We see this especially in the psalms, which reflect the spiritual experience of Israel. There we find a wide vocabulary about poverty and the people who experience it: the poor, the humble, the small, the weak, the needy, the lonely, the afflicted, the brokenhearted.
Cry Out to God. Who is this poor person the psalms are talking about? We can give the following definition: he or she is a human person who, for many different reasons, is going through a difficult time and, because of this, can only rely on God. He is alone and fragile. He has lost his human securities and does not know how to get out of his situation; he is no longer in control of it. In the end, there is only one thing left to do: to cry out to God, to rely upon God. This can happen to poor people in the usual sense of the word, but it can also happen to people who are materially wealthy.
We see this poverty in King David after his sins of adultery and murder (2 Samuel 12:13). We see it in Queen Esther, when she risked her life to intercede with King Ahasuerus for her persecuted people (Esther 11–16). These people are rich but find themselves in need. In fact, they are in such critical situations that they are obliged to beg the Lord to help them, to have mercy on them. We can say that the poor person is someone who can only count on God. From a human point of view, being poor like this is not a very desirable situation, but it may become a tremendous grace!
The Lord Loves the Poor. The beautiful message of Scripture is that God has pity on the poor. He hears their cry, and he comes to help and comfort them. We could quote many different verses from the psalms that express this; here are just a few examples:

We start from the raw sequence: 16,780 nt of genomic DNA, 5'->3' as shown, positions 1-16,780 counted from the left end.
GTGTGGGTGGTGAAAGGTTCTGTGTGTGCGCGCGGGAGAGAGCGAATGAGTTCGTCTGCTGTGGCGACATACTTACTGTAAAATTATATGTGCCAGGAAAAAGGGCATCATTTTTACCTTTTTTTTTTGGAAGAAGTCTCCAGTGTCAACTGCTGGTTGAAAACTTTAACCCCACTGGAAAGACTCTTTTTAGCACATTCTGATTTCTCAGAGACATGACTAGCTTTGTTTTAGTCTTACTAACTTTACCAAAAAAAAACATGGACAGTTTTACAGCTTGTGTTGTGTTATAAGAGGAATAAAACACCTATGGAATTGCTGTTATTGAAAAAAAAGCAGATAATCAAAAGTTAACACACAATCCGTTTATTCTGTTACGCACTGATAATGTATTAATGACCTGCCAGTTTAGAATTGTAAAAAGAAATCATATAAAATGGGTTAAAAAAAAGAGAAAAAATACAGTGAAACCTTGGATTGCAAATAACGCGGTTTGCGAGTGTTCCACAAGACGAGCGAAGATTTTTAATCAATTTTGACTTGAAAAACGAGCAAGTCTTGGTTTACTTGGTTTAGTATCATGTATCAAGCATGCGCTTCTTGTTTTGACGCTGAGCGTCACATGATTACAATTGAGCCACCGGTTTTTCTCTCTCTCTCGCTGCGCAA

- The needy shall not always
and the hope of the poor
shall not perish for ever. (Psalm 9:18)
- This poor man cried, and
the Lord heard him,
and saved him out of all
his troubles. (Psalm 34:6)
- The Lord is near to the
and saves the crushed in
spirit. (Psalm 34:18)
- I am poor and needy;
but the Lord takes thought
for me. (Psalm 40:17)
- He raises the poor from the
and lifts the needy from
the ash heap.
We could give many other examples. This is the fundamental message: God is faithful and merciful; he hears the prayer of the poor person and comes to save him. In this way, poverty of any sort leads us to a beautiful experience of God’s salvation.
Waiting on the Lord. It is also true, however, that between the moment when the poor person cries out and God comes to help him or her, there is often a long wait. There is a time of questioning “why,” a time of waiting, a time of patience and prayer. This is another form of poverty, expressed also in the psalms:
How long, O Lord? Will you
forget me for ever?
How long will you hide thy
face from me?
How long must I bear pain in
and have sorrow in my heart
all the day?
How long shall my enemy be
exalted over me?
God is good and faithful, and his coming is certain, but it cannot be planned. There is this painful and mysterious time of waiting, of patience, of prayer, of hope—sometimes despite the apparent silence of God.
God wants us to understand that this waiting is not a negative time because it purifies our expectations, deepens our desire, and deepens our prayer. God will surely answer us, not according to our human expectations, but according to his wisdom. This is difficult to understand, but in the end, his wisdom is richer and more merciful than our human plans, which we must learn how to leave aside.
Losing and Finding. Our Lord reveals to us that a happy life, a blessed life, is not measured by what a person owns or his influence or success. On the contrary, the blessings of God’s kingdom belong to the poor. Whether we are monetarily rich or poor, we experience poverty when we find ourselves in a situation in which we can only rely on God. That’s when we discover true riches in the goodness and salvation of our God. That’s when we discover the blessedness of the kingdom of heaven.
Fr. Jacques Philippe is a retreat master, spiritual director, and a member of the Community of the Beatitudes in France. Scripture translations are from the Revised Standard Version, Catholic Edition.